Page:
• Remove from the heat and add the zinc oxide powder, vitamin E oil, and essential oils. More zinc oxide gives you more sun protection, but it also makes a thicker layer on the skin.
  • Pour into your molds or tubes and allow to cool completely.
  • Store at room temperature or in the fridge. Keep below 80 degrees or they'll start to melt.


  • You can use different shaped molds for different designs or use a square baking pan and cut them into bars. 
  • You can use any amount of shea, cocoa, or mango butter you want as long as they total 1/2 cup.
  • Experiment with how much zinc oxide you need to use for your skin type and sun exposure needs.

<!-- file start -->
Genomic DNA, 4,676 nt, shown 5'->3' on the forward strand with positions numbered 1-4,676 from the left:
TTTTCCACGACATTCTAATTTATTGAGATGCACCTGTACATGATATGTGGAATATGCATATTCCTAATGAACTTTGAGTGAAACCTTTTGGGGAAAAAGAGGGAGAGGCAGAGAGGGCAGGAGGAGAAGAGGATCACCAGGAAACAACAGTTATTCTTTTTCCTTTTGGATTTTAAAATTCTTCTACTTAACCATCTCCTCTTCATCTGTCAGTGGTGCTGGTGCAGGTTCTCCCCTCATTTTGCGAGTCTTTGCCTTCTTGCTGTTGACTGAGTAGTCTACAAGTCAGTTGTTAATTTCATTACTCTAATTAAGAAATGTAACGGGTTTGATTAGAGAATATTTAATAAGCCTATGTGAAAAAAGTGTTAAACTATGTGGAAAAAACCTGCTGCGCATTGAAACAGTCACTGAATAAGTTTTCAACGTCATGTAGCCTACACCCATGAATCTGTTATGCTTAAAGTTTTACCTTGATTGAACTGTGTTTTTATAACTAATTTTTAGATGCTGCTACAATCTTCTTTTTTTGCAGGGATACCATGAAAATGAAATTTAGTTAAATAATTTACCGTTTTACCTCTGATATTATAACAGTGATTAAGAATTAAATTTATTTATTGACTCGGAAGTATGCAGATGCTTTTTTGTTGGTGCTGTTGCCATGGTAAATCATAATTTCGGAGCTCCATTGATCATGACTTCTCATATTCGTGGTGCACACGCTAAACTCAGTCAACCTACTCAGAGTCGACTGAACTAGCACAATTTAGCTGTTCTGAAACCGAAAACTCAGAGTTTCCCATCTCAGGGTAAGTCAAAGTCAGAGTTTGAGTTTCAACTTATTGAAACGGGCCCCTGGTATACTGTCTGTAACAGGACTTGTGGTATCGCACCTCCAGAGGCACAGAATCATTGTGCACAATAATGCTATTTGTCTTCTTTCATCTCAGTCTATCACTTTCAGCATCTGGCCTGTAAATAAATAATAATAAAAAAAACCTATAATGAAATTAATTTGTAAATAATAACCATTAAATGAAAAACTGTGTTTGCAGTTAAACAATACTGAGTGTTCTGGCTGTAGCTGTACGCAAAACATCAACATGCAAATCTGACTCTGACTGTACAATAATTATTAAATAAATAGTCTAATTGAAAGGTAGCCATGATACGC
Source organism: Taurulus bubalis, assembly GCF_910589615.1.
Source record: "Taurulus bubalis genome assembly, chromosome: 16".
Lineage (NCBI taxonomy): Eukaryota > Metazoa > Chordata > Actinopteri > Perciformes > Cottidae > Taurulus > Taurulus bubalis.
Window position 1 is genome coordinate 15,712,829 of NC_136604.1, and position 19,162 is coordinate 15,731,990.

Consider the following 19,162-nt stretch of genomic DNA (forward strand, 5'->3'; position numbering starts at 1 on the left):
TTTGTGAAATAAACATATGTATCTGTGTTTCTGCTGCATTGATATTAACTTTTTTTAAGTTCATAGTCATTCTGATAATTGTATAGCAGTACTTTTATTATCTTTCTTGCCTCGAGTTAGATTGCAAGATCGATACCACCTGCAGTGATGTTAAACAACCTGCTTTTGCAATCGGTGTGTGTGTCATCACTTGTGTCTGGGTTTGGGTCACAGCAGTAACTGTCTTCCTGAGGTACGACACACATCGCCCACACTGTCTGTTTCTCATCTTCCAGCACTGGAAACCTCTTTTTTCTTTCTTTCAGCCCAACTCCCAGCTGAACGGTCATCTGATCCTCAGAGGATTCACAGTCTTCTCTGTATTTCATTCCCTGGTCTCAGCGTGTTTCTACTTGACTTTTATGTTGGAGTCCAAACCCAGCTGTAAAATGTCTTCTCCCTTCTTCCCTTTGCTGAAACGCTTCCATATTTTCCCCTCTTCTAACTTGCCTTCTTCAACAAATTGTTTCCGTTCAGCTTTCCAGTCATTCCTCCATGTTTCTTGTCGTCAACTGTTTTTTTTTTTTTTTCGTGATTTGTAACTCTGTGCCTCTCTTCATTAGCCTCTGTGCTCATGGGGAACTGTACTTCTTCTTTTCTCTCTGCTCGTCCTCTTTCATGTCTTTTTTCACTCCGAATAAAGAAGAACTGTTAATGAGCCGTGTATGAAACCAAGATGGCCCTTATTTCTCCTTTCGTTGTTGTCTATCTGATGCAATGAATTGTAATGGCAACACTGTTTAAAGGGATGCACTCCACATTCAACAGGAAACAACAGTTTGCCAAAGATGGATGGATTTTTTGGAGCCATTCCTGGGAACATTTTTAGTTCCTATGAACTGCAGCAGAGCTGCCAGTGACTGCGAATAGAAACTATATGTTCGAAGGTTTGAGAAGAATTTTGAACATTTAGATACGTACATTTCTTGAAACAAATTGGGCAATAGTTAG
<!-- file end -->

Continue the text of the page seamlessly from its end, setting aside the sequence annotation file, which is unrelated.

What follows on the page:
What SPF is Homemade Sunscreen?

The short answer here, is I don’t know. No one does without extensive (and expensive!) testing. Because this is a homemade product not made in a lab I can’t guarantee exact SPF amounts and I’m not going to try to guess. However, with the amount of zinc oxide used and from my family’s personal experience using this I can say we’ve had good results.

Natural sunscreen needs to be reapplied every few hours and after swimming. Normally I like to use hats, sun-protective clothing, and shade whenever possible.

Storing Your Sunscreen Sticks

I recommend keeping your sunscreen sticks in the cooler if you take them to the beach. They’ll start to get soft in higher temperatures. These sunscreen sticks store well at room temperature though.

I’d also encourage experimenting with how much coverage you want based on how much Zinc Oxide you add to the recipe. These have a smoother, thinner, and more waterproof coverage than my basic sunscreen recipe.

Don’t Forget Your Vitamins!